When you break it all down, our dear old friend miles per gallon measures the distance a vehicle can travel using a given unit of energy. We want to do the same thing with our electric-powered vehicles -- but by swapping out gallons for the more appropriate kilowatt-hours. It might sound complicated at first, but the many minds involved have managed to boil all that down to a quite simple, elegant formula:

  • Total miles driven X energy in one gallon of gasoline ÷ total energy of all fuels consumed = MPGe

Here's a real world example, the EPA's rating for the electric Nissan Leaf:

  • 100 miles driven X 33.7 kWh ÷ 34.0 kWh X 1 gallon of gasoline = 99 MPGe

OK, so E=MC2 it ain't, but still not bad for something designed to quantify a concept that's so complex.

Thus, you have a (reasonably) accurate, meaningful way to compare automotive apples to oranges (while leaving "automotive lemons" out of the mix, one would hope).

Clearly this is a treatment that will work well with electric vehicles. Just remember, the "e" in MPGe stands for "equivalent," not electric. Next we'll take a look at all the different fuel types to which this measurement applies.

Conspicuous Display of Fuel Consumption

The MPGe rating applies to more than just cars that run on battery power. It's also intended to help make accurate comparisons of cubic feet of compressed natural gas and kilograms of hydrogen to the more familiar gasoline.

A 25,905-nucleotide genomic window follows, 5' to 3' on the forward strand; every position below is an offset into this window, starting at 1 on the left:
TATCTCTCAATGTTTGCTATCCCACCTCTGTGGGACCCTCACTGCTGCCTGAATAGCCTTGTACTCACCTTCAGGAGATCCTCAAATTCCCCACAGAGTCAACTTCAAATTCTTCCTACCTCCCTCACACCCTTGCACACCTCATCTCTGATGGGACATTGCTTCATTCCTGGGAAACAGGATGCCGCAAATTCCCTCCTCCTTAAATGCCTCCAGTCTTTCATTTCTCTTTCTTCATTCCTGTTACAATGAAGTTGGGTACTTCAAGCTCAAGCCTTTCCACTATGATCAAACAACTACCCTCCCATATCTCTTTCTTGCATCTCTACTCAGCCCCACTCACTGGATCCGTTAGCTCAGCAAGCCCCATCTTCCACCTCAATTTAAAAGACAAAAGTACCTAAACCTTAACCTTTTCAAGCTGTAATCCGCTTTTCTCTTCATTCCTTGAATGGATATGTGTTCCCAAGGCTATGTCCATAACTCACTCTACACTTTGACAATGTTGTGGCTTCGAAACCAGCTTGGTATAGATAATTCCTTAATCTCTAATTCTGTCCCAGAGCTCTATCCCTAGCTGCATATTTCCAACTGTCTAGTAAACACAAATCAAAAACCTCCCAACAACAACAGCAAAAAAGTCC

Beginning with the 2013 model year it will be mandatory to show the MPGe number on new car and light truck information labels for what the EPA terms "advanced technology vehicles," including electric vehicles, electric-gasoline hybrids, compressed natural gas-powered vehicles and fuel cell vehicles [source: EPA].

Conventionally fueled vehicles will continue to carry the standard "mpg" listing, and all new car and light truck window stickers will list a bunch of text and pictorial information about each vehicle's fuel efficiency and emissions. In addition, auto shoppers equipped with QR code-capable smartphones can scan even more information from a QR symbol printed on the new vehicle's window label [source: EPA].

And for the record, the methods for calculating MPGe for window labels and for calculating Corporate Average Fuel Economy (CAFE) numbers are two different formulas. One of the critiques of MPGe is that it uses a "tank-to-wheel" approach instead of "well-to-wheels" -- the latter takes into account how the energy was produced "upstream," at say, an oil refinery or coal-fired power plant [source: Weissler].

While the new measurement might not satisfy everybody, there's no denying that it marks a major, ahem, milestone in the advancement of alternative fuel vehicles.

Author's Note

The first time I ever wrote at length about electric cars, George Bush was nearing the end of his term as president. That would be the elder George Bush. As we now know, certain automotive companies spent much of the ensuing decade innovating, risking big with technology and betting on long-term trends like rising fuel prices. Other companies thought such pursuit was sheer folly, a technological money pit on any number of counts. In addition, alternative fuel vehicles have carried a millstone of political and ideological arguments about their effectiveness and competitiveness for many years.

Writing this piece made me realize just how far we've come in the evolution of these vehicles and in their acceptance by auto companies and the public. The fact we'll be adding a new automotive term, MPGe, to our everyday language is huge. The measurement has its detractors, to be sure. But for the vast majority of car buyers, MPGe gives a helpful translation of how vehicles with very different fuels stack up to one another. Here's a free prediction for you: With the use of MPGe becoming mandatory, expect to see an "arms race" of auto manufacturers seeking to knock down significant markers: 100 MPGe, 150, perhaps even 200 MPGe and beyond!